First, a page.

All children love to play. Play is an important developmental milestone for every baby and child. There are many different types of play, and many fun ways to help your baby to learn and grow.
Red Nose Chief Midwife Jane talks here about the importance of play to help your baby learn and grow.
During the critical first 1,000 days of life, brain cells can make up to 1,000 new connections every second!
These contribute to children’s brain function and learning, and lay the foundation for their future health and happiness.
Jane says play is not only fun, it’s essential for brain development – play helps baby develop fine and gross motor skills, teaches social and emotional skills, and helps with language development.
Jane recommends that you choose play that is age-appropriate, for example, what a young baby may enjoy, an older child may find too simple and may disengage quickly.
“Tummy time is really important for young babies as it helps to strengthen and develop back, neck and arms muscles,” says Jane. “This allows baby to have better control of their head and sleep more safely during nap and sleep times”.
“Tummy time also helps baby to see and experience their environment from different perspectives, which assists with brain development,” explains Jane. “Get down on the floor and enjoy tummy time together where your baby can see your face”.
Jane’s other tips include:
- Your baby LOVES you! Be hands on and enjoy playing with your baby.
- You are your baby’s key person – your consistent loving relationship lays foundations for learning and development.
- Talk to your baby as often as you can to promote language development – tell your baby what you’re doing, for example: “let’s find something to cook for dinner”.
- Make lots of eye contact and be expressive – make a funny face or poke out your tongue - your baby will love to copy you!
- Read to your baby – this lays the foundations for language development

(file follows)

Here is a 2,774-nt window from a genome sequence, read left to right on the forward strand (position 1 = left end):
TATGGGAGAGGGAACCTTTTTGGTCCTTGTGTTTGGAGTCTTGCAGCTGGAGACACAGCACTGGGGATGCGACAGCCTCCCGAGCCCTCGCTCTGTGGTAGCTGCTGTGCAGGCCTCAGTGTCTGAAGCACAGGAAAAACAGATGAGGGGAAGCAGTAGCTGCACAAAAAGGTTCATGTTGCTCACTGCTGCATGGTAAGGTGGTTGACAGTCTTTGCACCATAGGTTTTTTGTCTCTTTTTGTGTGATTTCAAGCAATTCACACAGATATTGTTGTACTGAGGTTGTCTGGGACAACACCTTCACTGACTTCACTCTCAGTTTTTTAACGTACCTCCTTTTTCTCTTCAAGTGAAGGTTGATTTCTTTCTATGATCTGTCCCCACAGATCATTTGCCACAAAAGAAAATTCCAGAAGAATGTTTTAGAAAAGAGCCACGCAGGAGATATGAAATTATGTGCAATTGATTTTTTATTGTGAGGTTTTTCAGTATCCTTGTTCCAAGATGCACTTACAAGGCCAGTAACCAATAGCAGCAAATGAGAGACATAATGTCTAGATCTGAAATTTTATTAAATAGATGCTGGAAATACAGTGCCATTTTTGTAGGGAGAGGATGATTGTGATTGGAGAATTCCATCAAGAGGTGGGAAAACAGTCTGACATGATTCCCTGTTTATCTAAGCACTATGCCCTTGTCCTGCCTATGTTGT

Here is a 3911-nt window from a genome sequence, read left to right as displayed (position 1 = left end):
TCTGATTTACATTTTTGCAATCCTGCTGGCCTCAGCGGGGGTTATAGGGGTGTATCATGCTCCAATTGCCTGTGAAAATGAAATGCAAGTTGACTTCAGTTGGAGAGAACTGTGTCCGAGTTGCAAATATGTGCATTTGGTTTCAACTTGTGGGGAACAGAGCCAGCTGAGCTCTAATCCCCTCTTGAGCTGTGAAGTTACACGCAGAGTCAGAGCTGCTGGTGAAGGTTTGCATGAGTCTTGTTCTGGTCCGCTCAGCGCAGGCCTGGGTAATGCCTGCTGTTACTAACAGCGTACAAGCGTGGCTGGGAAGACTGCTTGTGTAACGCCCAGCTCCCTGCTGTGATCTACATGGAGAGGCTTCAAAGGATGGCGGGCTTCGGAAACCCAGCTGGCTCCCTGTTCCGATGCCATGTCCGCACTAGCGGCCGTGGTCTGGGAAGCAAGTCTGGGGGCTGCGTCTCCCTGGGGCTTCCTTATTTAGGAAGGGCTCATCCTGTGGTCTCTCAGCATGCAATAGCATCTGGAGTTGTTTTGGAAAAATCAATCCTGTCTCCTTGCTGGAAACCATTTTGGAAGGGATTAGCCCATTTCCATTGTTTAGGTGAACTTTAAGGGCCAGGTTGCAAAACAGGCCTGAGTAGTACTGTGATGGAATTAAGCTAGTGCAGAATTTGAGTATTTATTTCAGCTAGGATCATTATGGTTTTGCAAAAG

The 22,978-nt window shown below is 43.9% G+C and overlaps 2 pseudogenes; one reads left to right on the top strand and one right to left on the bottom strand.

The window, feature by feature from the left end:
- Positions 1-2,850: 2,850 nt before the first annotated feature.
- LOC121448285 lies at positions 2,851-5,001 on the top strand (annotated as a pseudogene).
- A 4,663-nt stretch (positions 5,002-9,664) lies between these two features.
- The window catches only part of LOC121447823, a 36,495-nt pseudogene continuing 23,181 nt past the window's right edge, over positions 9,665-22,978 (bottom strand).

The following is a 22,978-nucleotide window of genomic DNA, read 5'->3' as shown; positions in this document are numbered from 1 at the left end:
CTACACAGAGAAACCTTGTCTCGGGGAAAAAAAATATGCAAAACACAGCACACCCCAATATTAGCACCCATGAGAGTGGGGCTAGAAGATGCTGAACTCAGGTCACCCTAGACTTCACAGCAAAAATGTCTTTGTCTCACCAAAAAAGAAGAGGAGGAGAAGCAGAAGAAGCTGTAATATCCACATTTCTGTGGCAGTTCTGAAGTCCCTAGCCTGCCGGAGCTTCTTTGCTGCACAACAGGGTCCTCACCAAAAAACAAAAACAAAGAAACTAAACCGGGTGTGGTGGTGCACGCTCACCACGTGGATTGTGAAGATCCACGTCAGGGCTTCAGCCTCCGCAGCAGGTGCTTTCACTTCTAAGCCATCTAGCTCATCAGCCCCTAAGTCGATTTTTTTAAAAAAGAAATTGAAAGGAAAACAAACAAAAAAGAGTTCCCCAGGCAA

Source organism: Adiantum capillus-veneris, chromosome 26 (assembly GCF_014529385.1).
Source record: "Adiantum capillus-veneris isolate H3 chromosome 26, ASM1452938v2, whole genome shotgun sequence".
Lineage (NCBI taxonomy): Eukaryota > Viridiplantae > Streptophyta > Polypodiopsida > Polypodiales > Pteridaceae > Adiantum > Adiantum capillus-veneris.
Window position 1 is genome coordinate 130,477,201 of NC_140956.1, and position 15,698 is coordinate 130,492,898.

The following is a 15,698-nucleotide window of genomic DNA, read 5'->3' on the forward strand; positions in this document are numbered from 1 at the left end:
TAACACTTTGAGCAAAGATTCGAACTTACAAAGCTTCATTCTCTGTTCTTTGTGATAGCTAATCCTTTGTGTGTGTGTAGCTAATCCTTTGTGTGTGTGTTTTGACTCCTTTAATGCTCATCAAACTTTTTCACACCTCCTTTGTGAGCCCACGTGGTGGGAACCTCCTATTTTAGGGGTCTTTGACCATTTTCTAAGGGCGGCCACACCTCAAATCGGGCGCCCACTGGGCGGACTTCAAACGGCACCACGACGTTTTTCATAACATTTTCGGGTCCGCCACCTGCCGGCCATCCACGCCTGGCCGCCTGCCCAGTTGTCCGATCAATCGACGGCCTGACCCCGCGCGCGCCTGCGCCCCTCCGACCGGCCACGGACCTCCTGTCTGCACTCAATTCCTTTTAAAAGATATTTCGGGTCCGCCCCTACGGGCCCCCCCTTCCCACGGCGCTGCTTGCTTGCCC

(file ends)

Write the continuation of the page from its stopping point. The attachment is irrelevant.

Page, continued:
- Give baby different things to look at and play peek-a-boo – this helps to build your relationship as well as cognition (thinking), motor skills, social and emotional development. It can also help with separation anxiety as baby gets older and more aware of the world around them.
However, Jane cautions against throwing and catching your baby in the air.
“A baby’s head is heavy in proportion to the body and isn’t well supported by their underdeveloped neck muscles,” explains Jane.
“Vigorous bouncing games where a baby’s head can whip back and forth can cause the brain to rebound against the skull, which can cause serious injuries,” Jane says.
“Be gentle and aware that despite the squeals and giggles coming from baby, there may be a safer game you can play together.”
Older babies and toddlers
For older babies and toddlers, Jane recommends singing and dancing, which helps with coordination development, boxes and soft cubby houses made from pillows to encourage imaginary play, and ball games and drawing outside with chalk to help develop fine and gross motor skills.
What if baby doesn’t want to play?
Sometimes, baby doesn’t want to play – they may be bored of the game, unwell or perhaps ready to explore new things. Jane says this is generally nothing to worry about, and recommends that you offer different games to engage in play with your little one.
“But, if you notice that your little one appears to struggle to maintain eye contact or displays minimal or an altered interest in their toys or play, speak to your maternal and child health nurse or doctor for advice,” advises Jane.
“It’s also important to keep play spaces and sleep spaces separate,” say Jane. “This will help you and your baby develop a healthy routine for play and sleep, and it will keep your baby safe in the sleep environment with the absence of pillows, soft toys and other objects”.
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Last modified: 5/4/19